Against Dodson, Johnson capitalized on his cardio advantage by pressuring his foe until he got tired. In this fight, and a few others, Johnson showed just how good he is at pressuring his opponent with strikes. However, years of fighting bigger, slower men combined with his own quickness have made Johnson a spectacular counter striker.
Johnson uses his fantastic footwork to stay just outside of his opponent's range. When his opponent over-commits, Johnson will barely avoid the strike before landing at least one of his own. Against Benavidez, Johnson repeatedly frustrated his foe with expert movement, then capitalized with a counter when Benavidez tried to lunge in.
Perhaps Johnson's favorite counter punch is the straight right hand. Johnson will allow his opponent to throw the first couple punches of his combination as Johnson backs up, only to stop, plant his feet, and throw a straight right down the middle. His opponent, Benavidez, also uses a similar technique, although he throws an overhand.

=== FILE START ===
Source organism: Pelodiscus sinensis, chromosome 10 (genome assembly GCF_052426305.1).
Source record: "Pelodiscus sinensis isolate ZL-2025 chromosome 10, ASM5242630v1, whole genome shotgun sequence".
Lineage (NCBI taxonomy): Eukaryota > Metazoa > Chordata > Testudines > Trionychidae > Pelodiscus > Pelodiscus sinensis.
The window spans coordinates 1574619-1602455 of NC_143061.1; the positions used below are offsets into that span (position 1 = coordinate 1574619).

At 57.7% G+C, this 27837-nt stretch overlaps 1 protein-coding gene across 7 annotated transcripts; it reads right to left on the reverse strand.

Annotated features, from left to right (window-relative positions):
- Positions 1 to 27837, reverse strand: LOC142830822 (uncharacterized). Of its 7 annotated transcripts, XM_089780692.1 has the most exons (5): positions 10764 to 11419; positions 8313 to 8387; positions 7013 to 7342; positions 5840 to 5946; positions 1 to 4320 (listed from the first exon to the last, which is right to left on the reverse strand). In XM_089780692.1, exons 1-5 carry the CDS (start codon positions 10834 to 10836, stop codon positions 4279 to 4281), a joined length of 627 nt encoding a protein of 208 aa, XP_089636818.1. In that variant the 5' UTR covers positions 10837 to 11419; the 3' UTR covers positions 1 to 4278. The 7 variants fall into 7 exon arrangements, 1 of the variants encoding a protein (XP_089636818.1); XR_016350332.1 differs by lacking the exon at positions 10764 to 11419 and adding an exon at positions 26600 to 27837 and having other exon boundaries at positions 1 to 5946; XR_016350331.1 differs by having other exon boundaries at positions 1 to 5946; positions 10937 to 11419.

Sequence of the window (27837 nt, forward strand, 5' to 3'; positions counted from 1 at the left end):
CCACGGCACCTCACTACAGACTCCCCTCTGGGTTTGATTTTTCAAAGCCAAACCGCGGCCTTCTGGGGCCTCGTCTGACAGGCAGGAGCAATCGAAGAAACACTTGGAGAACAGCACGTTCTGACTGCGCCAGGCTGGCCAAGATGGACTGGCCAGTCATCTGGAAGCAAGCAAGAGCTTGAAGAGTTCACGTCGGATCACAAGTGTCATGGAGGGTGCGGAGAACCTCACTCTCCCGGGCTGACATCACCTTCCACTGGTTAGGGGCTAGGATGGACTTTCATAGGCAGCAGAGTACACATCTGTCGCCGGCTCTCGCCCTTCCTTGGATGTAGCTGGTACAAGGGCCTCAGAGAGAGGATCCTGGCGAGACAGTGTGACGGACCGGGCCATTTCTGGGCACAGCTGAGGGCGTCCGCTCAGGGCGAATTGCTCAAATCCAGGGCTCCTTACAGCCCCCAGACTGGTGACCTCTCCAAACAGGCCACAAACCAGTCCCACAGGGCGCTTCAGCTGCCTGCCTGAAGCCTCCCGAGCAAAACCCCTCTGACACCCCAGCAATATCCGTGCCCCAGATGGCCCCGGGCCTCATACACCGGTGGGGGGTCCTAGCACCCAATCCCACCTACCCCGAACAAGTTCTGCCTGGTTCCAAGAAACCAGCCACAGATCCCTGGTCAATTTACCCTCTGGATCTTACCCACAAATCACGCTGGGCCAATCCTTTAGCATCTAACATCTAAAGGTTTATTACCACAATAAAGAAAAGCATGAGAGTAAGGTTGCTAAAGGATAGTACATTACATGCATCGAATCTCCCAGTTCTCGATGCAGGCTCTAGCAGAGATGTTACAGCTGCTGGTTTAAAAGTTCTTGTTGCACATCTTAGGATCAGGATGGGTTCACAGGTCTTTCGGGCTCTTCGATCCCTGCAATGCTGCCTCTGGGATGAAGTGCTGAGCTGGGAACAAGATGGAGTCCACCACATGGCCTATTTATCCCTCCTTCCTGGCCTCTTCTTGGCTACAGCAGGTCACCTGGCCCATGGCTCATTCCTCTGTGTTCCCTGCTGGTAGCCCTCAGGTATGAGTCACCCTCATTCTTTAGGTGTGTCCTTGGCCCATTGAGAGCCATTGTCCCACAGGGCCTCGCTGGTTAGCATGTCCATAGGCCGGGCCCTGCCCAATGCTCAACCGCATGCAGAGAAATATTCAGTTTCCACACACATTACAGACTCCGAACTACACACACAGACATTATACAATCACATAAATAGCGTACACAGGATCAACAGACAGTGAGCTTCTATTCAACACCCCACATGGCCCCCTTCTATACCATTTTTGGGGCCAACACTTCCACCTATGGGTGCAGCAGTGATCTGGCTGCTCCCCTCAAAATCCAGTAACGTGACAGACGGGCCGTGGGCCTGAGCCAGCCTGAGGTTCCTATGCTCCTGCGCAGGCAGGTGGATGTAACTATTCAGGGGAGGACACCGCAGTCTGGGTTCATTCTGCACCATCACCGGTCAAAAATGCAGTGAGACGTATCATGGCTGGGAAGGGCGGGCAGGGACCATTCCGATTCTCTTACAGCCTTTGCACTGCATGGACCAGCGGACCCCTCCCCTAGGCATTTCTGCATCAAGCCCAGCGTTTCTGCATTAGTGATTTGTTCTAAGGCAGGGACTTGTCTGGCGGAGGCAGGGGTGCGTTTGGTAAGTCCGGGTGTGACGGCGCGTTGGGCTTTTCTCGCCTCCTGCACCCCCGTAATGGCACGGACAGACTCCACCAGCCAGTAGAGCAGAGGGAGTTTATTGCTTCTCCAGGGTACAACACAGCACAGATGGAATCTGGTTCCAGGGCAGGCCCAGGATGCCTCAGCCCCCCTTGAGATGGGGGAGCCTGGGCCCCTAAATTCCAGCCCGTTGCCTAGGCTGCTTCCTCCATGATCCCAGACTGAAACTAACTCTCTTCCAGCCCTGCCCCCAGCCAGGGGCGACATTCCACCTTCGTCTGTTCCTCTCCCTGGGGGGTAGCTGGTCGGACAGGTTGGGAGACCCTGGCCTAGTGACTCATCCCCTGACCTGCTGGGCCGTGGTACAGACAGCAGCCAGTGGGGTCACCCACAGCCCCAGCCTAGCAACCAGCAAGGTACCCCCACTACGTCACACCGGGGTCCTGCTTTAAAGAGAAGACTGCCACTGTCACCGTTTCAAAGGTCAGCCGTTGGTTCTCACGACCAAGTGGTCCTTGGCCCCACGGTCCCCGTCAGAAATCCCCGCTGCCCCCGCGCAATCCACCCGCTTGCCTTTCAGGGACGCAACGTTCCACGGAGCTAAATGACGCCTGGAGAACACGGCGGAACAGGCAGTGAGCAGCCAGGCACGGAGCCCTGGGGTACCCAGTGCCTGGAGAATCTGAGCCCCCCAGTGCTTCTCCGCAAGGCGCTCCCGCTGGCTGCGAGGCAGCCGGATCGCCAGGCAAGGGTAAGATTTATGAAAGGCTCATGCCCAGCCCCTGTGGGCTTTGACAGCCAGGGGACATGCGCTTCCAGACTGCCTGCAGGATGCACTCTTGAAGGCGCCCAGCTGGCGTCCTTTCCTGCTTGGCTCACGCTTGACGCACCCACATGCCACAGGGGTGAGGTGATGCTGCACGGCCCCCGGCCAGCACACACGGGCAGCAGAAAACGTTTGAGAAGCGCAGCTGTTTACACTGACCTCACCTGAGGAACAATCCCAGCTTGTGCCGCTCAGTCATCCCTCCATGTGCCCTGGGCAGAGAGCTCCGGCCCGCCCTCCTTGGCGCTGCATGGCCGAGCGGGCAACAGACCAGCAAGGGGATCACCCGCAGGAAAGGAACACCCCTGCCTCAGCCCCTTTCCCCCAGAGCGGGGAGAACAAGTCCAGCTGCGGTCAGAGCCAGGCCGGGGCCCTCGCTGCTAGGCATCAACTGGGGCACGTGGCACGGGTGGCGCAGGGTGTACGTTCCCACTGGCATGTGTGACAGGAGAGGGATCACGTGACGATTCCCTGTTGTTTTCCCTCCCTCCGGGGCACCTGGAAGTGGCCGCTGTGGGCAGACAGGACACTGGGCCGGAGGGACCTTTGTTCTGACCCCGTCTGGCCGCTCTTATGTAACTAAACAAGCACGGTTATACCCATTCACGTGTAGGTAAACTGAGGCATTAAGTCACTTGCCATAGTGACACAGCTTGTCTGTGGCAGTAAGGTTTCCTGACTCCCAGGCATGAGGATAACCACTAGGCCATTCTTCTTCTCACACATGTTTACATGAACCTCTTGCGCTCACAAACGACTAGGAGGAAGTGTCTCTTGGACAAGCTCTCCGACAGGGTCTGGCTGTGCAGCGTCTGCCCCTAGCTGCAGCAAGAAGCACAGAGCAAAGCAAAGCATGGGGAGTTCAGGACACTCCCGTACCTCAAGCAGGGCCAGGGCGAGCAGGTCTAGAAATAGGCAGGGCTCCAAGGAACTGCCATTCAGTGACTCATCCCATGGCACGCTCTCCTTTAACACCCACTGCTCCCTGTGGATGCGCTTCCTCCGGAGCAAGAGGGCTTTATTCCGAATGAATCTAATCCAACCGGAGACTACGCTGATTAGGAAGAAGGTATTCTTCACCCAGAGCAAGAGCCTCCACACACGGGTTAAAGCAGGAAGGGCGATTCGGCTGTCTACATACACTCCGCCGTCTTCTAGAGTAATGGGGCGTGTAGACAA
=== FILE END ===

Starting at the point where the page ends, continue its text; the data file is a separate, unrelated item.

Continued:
Despite a tendency to get clipped by one or two big punches per fight, Johnson's defense is pretty excellent. He's always moving his head and his footwork allows him to get out of range quickly. The only time Johnson is in danger is when his opponent correctly predicts his how he will exit, causing him to run into their punch.
Johnson was a talented high school wrestler, placing second and third in the states.Wrestling is likely Johnson's most improved aspect since his drop to flyweight. Not only has his timing and double leg, which has always been excellent, improved, his defensive wrestling has never looked better.